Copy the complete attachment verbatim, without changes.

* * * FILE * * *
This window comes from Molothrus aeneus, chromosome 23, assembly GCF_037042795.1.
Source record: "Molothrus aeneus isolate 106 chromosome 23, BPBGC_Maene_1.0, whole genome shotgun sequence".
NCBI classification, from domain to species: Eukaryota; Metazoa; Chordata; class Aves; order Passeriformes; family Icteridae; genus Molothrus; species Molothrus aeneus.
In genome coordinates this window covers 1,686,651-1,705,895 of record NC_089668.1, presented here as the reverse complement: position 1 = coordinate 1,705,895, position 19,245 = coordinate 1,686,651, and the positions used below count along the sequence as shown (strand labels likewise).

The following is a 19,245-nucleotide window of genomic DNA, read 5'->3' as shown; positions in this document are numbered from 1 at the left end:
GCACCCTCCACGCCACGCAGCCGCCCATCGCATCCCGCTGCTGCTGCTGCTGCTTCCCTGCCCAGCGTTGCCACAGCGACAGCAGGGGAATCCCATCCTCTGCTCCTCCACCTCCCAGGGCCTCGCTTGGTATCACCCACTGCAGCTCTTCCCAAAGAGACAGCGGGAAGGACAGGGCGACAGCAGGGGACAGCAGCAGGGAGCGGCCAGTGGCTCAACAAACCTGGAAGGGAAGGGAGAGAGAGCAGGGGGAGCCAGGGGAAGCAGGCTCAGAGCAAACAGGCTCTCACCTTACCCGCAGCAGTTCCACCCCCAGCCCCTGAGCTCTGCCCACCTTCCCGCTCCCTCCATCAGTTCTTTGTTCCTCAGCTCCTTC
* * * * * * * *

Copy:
This window comes from Molothrus aeneus, chromosome 23, assembly GCF_037042795.1.
Source record: "Molothrus aeneus isolate 106 chromosome 23, BPBGC_Maene_1.0, whole genome shotgun sequence".
NCBI classification, from domain to species: Eukaryota; Metazoa; Chordata; class Aves; order Passeriformes; family Icteridae; genus Molothrus; species Molothrus aeneus.
In genome coordinates this window covers 1,686,651-1,705,895 of record NC_089668.1, presented here as the reverse complement: position 1 = coordinate 1,705,895, position 19,245 = coordinate 1,686,651, and the positions used below count along the sequence as shown (strand labels likewise).

The following is a 19,245-nucleotide window of genomic DNA, read 5'->3' as shown; positions in this document are numbered from 1 at the left end:
GCACCCTCCACGCCACGCAGCCGCCCATCGCATCCCGCTGCTGCTGCTGCTGCTTCCCTGCCCAGCGTTGCCACAGCGACAGCAGGGGAATCCCATCCTCTGCTCCTCCACCTCCCAGGGCCTCGCTTGGTATCACCCACTGCAGCTCTTCCCAAAGAGACAGCGGGAAGGACAGGGCGACAGCAGGGGACAGCAGCAGGGAGCGGCCAGTGGCTCAACAAACCTGGAAGGGAAGGGAGAGAGAGCAGGGGGAGCCAGGGGAAGCAGGCTCAGAGCAAACAGGCTCTCACCTTACCCGCAGCAGTTCCACCCCCAGCCCCTGAGCTCTGCCCACCTTCCCGCTCCCTCCATCAGTTCTTTGTTCCTCAGCTCCTTC